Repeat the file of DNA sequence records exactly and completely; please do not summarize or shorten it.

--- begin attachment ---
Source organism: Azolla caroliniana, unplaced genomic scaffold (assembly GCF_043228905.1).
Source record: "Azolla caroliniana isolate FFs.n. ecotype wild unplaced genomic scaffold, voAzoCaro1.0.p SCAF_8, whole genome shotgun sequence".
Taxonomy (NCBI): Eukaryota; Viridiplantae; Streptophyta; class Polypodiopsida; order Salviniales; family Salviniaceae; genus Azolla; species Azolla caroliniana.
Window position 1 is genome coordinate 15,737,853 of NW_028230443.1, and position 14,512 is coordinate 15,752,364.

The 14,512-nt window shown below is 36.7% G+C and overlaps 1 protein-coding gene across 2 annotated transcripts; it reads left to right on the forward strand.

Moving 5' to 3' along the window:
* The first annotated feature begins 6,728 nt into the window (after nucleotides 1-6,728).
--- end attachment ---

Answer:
Source organism: Azolla caroliniana, unplaced genomic scaffold (assembly GCF_043228905.1).
Source record: "Azolla caroliniana isolate FFs.n. ecotype wild unplaced genomic scaffold, voAzoCaro1.0.p SCAF_8, whole genome shotgun sequence".
Taxonomy (NCBI): Eukaryota; Viridiplantae; Streptophyta; class Polypodiopsida; order Salviniales; family Salviniaceae; genus Azolla; species Azolla caroliniana.
Window position 1 is genome coordinate 15,737,853 of NW_028230443.1, and position 14,512 is coordinate 15,752,364.

The 14,512-nt window shown below is 36.7% G+C and overlaps 1 protein-coding gene across 2 annotated transcripts; it reads left to right on the forward strand.

Moving 5' to 3' along the window:
* The first annotated feature begins 6,728 nt into the window (after nucleotides 1-6,728).